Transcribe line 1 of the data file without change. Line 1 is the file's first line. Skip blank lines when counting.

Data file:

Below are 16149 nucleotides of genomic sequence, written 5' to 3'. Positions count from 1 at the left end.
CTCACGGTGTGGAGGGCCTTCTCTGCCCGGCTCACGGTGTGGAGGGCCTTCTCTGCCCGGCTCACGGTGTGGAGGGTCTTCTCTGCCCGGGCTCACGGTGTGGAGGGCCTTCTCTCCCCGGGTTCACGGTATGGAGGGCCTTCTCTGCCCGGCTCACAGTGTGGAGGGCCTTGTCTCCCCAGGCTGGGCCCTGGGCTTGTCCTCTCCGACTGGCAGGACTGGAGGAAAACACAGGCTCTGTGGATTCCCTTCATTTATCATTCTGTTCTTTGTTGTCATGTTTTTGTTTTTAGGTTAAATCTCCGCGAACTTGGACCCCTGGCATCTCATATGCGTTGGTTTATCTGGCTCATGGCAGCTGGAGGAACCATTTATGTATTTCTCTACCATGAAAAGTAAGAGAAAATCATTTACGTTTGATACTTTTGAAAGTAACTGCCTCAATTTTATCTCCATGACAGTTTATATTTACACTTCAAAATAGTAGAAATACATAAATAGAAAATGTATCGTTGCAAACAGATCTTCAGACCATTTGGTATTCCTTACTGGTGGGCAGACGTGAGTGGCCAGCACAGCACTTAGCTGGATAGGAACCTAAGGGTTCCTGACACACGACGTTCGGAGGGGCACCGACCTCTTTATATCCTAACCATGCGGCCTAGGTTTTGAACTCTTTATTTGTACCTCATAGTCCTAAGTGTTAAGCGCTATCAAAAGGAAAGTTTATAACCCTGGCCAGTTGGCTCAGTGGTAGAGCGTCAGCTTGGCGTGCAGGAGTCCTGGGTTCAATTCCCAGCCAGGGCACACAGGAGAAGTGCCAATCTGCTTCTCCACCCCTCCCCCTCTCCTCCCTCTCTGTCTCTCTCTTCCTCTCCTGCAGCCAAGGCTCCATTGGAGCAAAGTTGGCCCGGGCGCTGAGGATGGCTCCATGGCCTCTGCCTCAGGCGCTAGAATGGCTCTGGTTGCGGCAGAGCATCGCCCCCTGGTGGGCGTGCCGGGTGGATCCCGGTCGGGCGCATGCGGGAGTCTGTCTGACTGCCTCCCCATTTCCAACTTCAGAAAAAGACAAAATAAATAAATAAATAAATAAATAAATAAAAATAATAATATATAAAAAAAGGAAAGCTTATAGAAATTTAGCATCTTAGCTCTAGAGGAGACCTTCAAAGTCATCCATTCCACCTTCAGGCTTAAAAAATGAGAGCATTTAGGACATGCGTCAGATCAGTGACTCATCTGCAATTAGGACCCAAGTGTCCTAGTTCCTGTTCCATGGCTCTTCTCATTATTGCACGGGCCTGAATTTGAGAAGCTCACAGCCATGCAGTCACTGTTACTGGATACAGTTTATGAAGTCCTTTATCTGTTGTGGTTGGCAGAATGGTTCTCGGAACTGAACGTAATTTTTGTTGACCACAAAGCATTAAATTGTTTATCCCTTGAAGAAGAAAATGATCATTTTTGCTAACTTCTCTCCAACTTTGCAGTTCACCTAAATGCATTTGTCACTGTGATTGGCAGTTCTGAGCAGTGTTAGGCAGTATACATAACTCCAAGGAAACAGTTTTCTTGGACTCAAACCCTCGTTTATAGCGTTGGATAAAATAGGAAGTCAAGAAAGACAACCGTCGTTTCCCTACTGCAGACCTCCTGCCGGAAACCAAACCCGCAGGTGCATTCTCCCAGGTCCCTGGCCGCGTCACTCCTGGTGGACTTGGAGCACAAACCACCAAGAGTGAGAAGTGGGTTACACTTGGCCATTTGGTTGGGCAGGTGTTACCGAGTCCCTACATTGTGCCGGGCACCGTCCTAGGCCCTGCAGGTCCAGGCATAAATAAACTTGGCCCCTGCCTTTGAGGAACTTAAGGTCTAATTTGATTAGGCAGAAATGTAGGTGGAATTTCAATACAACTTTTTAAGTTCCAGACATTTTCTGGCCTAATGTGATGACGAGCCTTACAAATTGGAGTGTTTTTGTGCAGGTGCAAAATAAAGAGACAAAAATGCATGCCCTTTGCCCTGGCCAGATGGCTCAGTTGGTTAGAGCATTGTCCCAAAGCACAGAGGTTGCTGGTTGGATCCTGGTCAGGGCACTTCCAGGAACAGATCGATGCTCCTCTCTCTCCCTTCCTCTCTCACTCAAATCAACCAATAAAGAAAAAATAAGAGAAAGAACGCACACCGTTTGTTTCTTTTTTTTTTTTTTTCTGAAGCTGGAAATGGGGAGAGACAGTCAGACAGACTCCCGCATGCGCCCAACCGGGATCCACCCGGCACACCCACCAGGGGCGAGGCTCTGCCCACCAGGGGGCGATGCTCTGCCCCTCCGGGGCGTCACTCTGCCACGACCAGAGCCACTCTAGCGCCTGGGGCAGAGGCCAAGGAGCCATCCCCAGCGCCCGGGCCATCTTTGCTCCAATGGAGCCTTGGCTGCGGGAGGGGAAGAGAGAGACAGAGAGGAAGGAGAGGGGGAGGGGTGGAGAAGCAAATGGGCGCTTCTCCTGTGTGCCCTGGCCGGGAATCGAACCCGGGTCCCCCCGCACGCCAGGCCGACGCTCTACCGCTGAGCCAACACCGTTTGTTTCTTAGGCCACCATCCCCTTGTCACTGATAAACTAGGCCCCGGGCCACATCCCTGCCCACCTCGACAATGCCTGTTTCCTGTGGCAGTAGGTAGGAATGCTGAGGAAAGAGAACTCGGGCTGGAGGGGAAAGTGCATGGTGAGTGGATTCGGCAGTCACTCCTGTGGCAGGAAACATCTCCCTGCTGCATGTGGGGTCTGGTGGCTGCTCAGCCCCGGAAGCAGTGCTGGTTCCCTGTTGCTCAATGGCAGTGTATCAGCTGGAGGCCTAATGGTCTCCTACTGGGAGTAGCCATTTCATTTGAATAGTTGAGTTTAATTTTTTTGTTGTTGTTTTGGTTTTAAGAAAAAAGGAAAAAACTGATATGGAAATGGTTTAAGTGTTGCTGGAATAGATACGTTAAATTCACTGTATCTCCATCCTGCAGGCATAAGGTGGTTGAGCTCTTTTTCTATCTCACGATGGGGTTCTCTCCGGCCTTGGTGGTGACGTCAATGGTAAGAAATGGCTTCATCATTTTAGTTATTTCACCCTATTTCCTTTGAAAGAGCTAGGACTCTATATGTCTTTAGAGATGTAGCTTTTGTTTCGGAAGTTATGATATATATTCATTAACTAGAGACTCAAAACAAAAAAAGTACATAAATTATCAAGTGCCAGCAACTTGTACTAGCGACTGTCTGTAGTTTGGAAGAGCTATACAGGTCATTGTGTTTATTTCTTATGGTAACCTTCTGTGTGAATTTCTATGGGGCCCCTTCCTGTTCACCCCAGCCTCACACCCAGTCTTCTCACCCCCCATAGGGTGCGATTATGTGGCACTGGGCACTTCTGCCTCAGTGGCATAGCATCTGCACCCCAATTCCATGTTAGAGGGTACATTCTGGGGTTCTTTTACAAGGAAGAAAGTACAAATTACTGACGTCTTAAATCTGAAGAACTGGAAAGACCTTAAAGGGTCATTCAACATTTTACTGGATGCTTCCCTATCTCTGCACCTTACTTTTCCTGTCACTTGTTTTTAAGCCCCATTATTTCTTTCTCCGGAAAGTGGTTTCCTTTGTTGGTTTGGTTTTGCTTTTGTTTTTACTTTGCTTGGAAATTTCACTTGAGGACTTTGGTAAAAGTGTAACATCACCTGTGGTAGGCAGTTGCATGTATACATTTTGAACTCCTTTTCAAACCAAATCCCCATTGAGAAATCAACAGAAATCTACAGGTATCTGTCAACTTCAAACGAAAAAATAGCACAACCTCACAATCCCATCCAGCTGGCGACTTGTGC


Below are 16149 nucleotides of genomic sequence, written 5' to 3'. Positions count from 1 at the left end.